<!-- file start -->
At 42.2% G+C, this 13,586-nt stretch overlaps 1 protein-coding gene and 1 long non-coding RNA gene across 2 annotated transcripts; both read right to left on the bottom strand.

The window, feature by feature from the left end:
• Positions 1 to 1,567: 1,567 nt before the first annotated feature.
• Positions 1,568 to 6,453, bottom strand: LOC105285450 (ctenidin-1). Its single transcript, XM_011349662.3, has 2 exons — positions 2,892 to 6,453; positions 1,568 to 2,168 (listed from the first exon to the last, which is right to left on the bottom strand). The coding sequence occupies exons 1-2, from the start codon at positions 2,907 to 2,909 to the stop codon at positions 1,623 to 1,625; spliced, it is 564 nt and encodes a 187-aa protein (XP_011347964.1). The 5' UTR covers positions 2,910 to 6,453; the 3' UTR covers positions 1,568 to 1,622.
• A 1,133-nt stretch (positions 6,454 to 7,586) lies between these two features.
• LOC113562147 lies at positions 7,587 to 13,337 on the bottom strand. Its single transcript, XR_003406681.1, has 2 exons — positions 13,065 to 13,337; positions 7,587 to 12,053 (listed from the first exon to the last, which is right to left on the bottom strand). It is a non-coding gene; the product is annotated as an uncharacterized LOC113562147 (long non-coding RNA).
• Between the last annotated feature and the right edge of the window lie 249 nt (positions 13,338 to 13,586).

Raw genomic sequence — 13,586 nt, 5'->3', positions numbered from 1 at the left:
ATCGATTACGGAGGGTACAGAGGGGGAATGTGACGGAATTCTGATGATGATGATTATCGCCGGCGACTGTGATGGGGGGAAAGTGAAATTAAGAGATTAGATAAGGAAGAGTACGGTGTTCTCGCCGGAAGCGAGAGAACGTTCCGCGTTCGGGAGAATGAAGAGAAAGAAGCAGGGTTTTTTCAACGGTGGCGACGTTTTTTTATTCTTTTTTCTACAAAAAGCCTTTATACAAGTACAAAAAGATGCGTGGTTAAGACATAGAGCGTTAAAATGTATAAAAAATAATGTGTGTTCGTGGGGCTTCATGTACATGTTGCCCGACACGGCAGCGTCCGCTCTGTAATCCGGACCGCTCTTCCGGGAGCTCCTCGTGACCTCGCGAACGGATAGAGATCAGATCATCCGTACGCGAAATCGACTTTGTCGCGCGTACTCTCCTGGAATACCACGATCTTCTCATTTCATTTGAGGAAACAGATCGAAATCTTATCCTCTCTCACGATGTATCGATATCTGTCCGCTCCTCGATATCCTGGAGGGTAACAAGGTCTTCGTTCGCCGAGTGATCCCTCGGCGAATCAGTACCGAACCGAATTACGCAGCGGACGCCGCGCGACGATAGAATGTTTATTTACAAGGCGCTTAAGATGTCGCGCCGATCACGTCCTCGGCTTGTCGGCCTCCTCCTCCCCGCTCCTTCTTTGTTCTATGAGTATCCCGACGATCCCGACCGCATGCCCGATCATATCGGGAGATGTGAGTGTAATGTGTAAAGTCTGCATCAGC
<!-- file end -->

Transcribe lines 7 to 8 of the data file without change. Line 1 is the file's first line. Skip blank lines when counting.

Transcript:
• Between the last annotated feature and the right edge of the window lie 249 nt (positions 13,338 to 13,586).

Raw genomic sequence — 13,586 nt, 5'->3', positions numbered from 1 at the left: